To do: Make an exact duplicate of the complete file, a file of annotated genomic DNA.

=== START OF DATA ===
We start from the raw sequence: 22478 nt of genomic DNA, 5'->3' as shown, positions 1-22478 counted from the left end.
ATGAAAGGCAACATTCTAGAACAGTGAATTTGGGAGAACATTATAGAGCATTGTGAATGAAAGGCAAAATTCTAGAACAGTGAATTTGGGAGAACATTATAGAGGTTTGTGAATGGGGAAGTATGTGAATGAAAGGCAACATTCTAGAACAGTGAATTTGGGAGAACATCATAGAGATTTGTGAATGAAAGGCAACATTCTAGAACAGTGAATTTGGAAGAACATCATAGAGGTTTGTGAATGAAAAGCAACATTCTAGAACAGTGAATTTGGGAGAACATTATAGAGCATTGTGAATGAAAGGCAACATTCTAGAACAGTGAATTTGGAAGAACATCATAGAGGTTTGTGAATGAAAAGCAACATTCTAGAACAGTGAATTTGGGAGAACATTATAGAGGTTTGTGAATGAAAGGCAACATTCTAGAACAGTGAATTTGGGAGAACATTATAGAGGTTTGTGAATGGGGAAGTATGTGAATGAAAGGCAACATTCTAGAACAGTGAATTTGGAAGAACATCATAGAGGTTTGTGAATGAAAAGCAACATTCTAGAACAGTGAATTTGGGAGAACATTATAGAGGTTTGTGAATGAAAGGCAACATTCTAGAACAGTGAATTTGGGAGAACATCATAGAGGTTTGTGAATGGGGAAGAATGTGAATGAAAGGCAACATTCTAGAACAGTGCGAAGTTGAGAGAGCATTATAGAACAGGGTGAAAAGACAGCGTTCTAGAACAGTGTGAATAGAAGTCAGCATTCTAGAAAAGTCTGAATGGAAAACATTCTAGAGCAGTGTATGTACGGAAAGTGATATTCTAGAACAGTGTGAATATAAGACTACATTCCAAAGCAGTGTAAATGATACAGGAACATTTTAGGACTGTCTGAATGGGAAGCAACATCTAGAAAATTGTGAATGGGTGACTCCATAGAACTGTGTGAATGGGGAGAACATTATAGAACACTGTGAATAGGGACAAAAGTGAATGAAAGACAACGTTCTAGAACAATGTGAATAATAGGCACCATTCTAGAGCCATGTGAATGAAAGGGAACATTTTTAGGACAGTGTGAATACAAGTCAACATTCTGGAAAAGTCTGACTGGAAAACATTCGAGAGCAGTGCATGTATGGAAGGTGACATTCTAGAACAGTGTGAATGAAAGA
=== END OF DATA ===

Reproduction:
We start from the raw sequence: 22478 nt of genomic DNA, 5'->3' as shown, positions 1-22478 counted from the left end.
ATGAAAGGCAACATTCTAGAACAGTGAATTTGGGAGAACATTATAGAGCATTGTGAATGAAAGGCAAAATTCTAGAACAGTGAATTTGGGAGAACATTATAGAGGTTTGTGAATGGGGAAGTATGTGAATGAAAGGCAACATTCTAGAACAGTGAATTTGGGAGAACATCATAGAGATTTGTGAATGAAAGGCAACATTCTAGAACAGTGAATTTGGAAGAACATCATAGAGGTTTGTGAATGAAAAGCAACATTCTAGAACAGTGAATTTGGGAGAACATTATAGAGCATTGTGAATGAAAGGCAACATTCTAGAACAGTGAATTTGGAAGAACATCATAGAGGTTTGTGAATGAAAAGCAACATTCTAGAACAGTGAATTTGGGAGAACATTATAGAGGTTTGTGAATGAAAGGCAACATTCTAGAACAGTGAATTTGGGAGAACATTATAGAGGTTTGTGAATGGGGAAGTATGTGAATGAAAGGCAACATTCTAGAACAGTGAATTTGGAAGAACATCATAGAGGTTTGTGAATGAAAAGCAACATTCTAGAACAGTGAATTTGGGAGAACATTATAGAGGTTTGTGAATGAAAGGCAACATTCTAGAACAGTGAATTTGGGAGAACATCATAGAGGTTTGTGAATGGGGAAGAATGTGAATGAAAGGCAACATTCTAGAACAGTGCGAAGTTGAGAGAGCATTATAGAACAGGGTGAAAAGACAGCGTTCTAGAACAGTGTGAATAGAAGTCAGCATTCTAGAAAAGTCTGAATGGAAAACATTCTAGAGCAGTGTATGTACGGAAAGTGATATTCTAGAACAGTGTGAATATAAGACTACATTCCAAAGCAGTGTAAATGATACAGGAACATTTTAGGACTGTCTGAATGGGAAGCAACATCTAGAAAATTGTGAATGGGTGACTCCATAGAACTGTGTGAATGGGGAGAACATTATAGAACACTGTGAATAGGGACAAAAGTGAATGAAAGACAACGTTCTAGAACAATGTGAATAATAGGCACCATTCTAGAGCCATGTGAATGAAAGGGAACATTTTTAGGACAGTGTGAATACAAGTCAACATTCTGGAAAAGTCTGACTGGAAAACATTCGAGAGCAGTGCATGTATGGAAGGTGACATTCTAGAACAGTGTGAATGAAAGA